GVC Raises Stakes to £1 Billion in Bwin.party Takeover War

GVC  £1 billion bwin.party bid

GVC bets £1 billion on bwin.party: with Amaya out of the picture, a factor that complicated the previous deal, it may well be enough for bwin shareholders to take notice. (Image: bwin.party.com)

GVC Holdings is in it to win it: bwin.party, that is.

A battle between online gambling superpowers is raging over the future of sports betting and poker giant bwin.party, with GVC tabling a hefty £1 billion offer this week in an effort to drive 888 Holdings out of the picture.

It’s a shocker because a bid from 888, for £898 million, had looked to be a done deal. The bwin board had recommended the 888 offer to its shareholders, and announced that it was ready to move forward to finalize the deal.

The board had favored 888’s offer over a previous bid from GVC, backed by PokerStars’ owner Amaya Inc, that had been worth £10 million more. But bwin.party rejected the joint bid because its proposal to split the company in two, with GVC taking control of the sports book and Amaya the poker operations, was the riskier option.

Meanwhile, it was clear that the board was keen on an 888 acquisition. It cited various synergies with 888, such as overlaps in regulated markets that would save a merged group millions in duplicated costs, technology integration and licensing fees.

Solo Coup

Whispers were coming out of the City last week, however, suggesting that GVC, which owns Sportingbet.com, was plotting a solo coup, and preparing a monster reraise, this time without Amaya’s capital.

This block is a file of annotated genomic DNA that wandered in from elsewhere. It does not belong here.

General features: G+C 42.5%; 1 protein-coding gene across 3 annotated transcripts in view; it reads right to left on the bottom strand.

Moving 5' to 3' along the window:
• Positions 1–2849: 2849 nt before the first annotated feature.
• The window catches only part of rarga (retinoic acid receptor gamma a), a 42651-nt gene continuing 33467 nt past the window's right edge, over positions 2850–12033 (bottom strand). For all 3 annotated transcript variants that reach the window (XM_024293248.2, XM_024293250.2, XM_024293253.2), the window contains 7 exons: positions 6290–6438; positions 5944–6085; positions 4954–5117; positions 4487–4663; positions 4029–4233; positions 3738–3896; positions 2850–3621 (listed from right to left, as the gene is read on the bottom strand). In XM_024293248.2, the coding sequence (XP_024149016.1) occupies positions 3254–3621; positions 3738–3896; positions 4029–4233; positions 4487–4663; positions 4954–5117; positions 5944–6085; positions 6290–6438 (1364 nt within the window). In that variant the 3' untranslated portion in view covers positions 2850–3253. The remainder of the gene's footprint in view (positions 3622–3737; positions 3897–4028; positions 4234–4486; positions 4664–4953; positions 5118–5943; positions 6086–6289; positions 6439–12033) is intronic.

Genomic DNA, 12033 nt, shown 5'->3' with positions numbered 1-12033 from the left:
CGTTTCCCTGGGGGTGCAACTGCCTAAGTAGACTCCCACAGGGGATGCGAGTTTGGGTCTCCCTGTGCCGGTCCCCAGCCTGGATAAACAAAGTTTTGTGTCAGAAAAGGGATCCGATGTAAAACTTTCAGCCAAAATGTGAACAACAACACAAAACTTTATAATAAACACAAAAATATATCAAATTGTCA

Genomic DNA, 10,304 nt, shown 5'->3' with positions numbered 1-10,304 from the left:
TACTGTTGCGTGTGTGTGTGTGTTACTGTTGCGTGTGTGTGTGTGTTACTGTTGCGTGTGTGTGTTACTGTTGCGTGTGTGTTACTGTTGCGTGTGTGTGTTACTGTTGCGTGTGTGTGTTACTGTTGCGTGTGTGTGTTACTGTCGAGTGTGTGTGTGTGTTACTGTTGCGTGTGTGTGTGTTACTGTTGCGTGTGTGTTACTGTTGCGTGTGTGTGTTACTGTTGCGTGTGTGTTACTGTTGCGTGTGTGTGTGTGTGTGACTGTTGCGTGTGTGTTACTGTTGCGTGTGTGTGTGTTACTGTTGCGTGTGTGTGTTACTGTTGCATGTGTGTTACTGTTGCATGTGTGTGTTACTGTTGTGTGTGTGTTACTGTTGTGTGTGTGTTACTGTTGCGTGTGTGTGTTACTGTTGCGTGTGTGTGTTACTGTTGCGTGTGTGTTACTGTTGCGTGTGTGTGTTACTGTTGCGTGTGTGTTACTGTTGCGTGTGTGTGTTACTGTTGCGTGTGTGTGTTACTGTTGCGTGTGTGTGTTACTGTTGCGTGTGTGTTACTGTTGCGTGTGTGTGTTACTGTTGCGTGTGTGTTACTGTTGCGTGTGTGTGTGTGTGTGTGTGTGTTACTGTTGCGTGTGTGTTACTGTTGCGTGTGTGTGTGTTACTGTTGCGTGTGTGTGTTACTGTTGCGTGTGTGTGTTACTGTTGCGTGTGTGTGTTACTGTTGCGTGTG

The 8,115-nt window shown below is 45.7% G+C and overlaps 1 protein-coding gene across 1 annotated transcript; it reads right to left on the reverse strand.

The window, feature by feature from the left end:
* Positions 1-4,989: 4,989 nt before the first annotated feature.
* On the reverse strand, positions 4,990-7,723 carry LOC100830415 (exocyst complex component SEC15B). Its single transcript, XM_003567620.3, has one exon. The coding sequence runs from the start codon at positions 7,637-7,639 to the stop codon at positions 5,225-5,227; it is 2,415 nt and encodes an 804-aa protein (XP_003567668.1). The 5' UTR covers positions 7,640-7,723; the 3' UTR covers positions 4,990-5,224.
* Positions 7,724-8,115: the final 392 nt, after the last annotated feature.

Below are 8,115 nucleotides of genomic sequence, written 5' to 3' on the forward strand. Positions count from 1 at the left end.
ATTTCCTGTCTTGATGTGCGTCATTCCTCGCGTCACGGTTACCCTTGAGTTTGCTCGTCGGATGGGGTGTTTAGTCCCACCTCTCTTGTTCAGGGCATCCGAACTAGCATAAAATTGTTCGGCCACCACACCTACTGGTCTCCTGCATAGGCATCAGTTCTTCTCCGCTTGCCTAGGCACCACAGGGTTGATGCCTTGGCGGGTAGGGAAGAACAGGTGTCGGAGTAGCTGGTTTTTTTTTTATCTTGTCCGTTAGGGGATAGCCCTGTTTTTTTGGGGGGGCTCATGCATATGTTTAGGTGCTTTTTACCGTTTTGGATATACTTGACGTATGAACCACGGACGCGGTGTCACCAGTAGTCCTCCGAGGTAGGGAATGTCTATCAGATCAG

Insiders in the financial quarter said that GVC representatives were testing the appetite of several financial institutions for a large fund-raise to trump 888.

Many analysts believed that the firm would struggle to raise the kind of capital that would make bwin.party’s shareholder’s sit up and take notice. GVC has a market cap that’s about one-third of bwin.party’s, and thus any takeover would be significantly debt-financed.

But, seemingly within a matter of days, GVC had procured a loan from Cerberus Capital Management, a US private equity group, for around £282 million in order to finance their new bid.

Observers expect 888 to come back with a new proposal, so watch this space.

Full Tilt Bans Heads-up Cash and Game-selection

Meanwhile, in online poker news, PokerStars’ sister site Full Tilt has announced a dramatic shake up to its cash games, removing its heads-up tables completely, as well as its game selection facilities.

This is part of a move designed to attract more recreational players to the tables and frustrate so-called “bum hunters.”

A bum hunter (which sounds far ruder in the UK than America where the phrase originated) is an accomplished player who will actively seek out “bad” players, refusing to play anyone else.

For too long, online poker has struggled to attract new players to the game, for the simple fact that the skill gap between good and bad players is greater than ever. That means life has become tougher at the bottom of the fish tank, meaning that less-skilled players are finding poker less fun, and the lack of casual players, who are essentially the cornerstone of the poker economy, is hurting online poker.

Now, visitors to the Full Tilt lobby will be permitted to select their chosen stakes before being whisked to a seat at a table of the software’s choosing, making it impossible to seek out soft targets.

Heads-up games, meanwhile, are notorious feeding grounds for bum-hunters who will lie in wait hoping an unwitting innocent strays inside.

It’s a bold experiment from Full Tilt, and any move that aims to bring the fun back to poker gets our thumbs up.

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